Hackage 2 status

Duncan Coutts duncan.coutts at googlemail.com
Mon Jul 2 21:14:01 CEST 2012

On Mon, 2012-07-02 at 12:25 +0100, Ian Lynagh wrote:
> Hi all,
> I'm planning to spend some time, on behalf of the Industrial Haskell
> Group, working on Hackage 2 in the coming weeks.


> Now #913 I assume is not a blocker. #919 I assume is also not a blocker.
> And #914 and #915 are improvements to the internals, so presumably also
> not blockers. #426 is not supported by Hackage 1 as far as I can see, so
> is not a blocker as it is not a regression.

I agree with this analysis.

> So that leaves 3 tickets as blockers:
> #911: We need to do something here. With Hackage 1, it takes manual
> approval before you can upload packages, and at the very least Hackage 2
> should match that. I have the impression that that is already possible
> (by restricting package upload to a group, and requiring accounts to be
> added to that group by an admin), but I haven't confirmed that yet.

Right, I don't think we need to do any more than make sure uploaders are
in the appropriate group. It *should* currently be the case that only
accounts in the package group can upload, and the first time you upload
a new named package then you get added as the initial member of the new
package group.

Currently for testing purposes anyone can register an account and can
then upload new packages. We have two options here: restrict account
creation to be manual like in hackage 1, or add a new system-wide
"uploaders" group for accounts that are authorised to upload new
packages and have a manual admin step to add people to the uploaders
group. The latter will allow for registered users who are not uploaders
which would be useful later to allow things like non-anonymous
commenting etc.

> #916: At the very least, Hackage 2 needs to support URLs that Hackage 1
> supported (unless a conscious decision has been made not to). Ideally we
> would get the URLs right on the initial release, so that people don't
> start using the wrong ones. Doesn't sound hard, so may as well do before
> the switchover.

Yes, barring mistakes this should work already. There's a "legacy"
feature module that provides a bunch of redirects.

> #918: This is the main missing functionality currently missing from the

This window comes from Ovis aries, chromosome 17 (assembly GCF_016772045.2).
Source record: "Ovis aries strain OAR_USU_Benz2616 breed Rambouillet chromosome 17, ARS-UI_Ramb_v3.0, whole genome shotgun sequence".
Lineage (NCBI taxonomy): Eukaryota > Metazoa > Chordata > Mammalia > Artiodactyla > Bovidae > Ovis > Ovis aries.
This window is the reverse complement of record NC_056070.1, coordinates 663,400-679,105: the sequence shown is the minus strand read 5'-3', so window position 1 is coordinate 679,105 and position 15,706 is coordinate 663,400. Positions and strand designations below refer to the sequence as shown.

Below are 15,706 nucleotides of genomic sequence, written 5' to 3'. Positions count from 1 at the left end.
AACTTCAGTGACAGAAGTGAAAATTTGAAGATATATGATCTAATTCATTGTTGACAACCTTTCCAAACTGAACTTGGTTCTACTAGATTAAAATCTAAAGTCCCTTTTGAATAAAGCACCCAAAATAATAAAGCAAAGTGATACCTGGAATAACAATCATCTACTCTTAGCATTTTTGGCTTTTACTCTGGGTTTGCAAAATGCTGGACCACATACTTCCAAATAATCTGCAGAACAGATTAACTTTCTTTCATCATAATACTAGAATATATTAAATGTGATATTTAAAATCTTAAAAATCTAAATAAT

> user's point of view.

Right. You'll see there's some code for a doc builder. This needs to be
improved. Perhaps it can share code with the mirror client which is
reasonably robust.

> Conclusion
> ----------
> I think the following are the blockers for deploying Hackage 2:
> * #911 upload perms; may be good enough already
> * #916 check URLs are OK
> * #918 build haddock (and HsColour) docs


> * Show source respository on package pages

Should be easy to port that from the old code.

> * Support the existing "Distributions" files, and show info on package pages

I advocated at the time the feature was added that it should be done
differently so that the hackage server does not poll some url, but
people in charge of distros push instead. I think it would not be a
blocker to not implement the distribution info system as it is now and
when eventually spending the time to implement it, switch to doing it in
a more sensible way.

> (plus enough testing to give us confidence in it, of course).

One of the main things here is adding tests that the database
dump/restore mechanism round trips correctly.

> Does that match other people's opinions? Did I miss anything?

Looks good.

Something to keep in mind is memory usage. I know Jeremy is looking at
this from the infrastructure side, but I think from the app side there's
also some likely culprits. Cabal's GenericPackageDescription type is
very large in memory. Having 10's of 1000's of these means lots of
memory. One hopefully easy way to save memory here without going to the
hassle of redoing Cabal's type definitions is simply to increase
sharing. There's a huge amount of repeated information. Start by sharing
all the package names and versions. Then there's other meta-data that
rarely changes between versions of the same package. This kind of thing
should be easy to evaluate, just write a test prog that reads the index
file and look at peak memory use. Then try sharing stuff and see how
much it drops. This sharing optimisation would still be useful even if
later we go and redo GenericPackageDescription to be more compact.


More information about the cabal-devel mailing list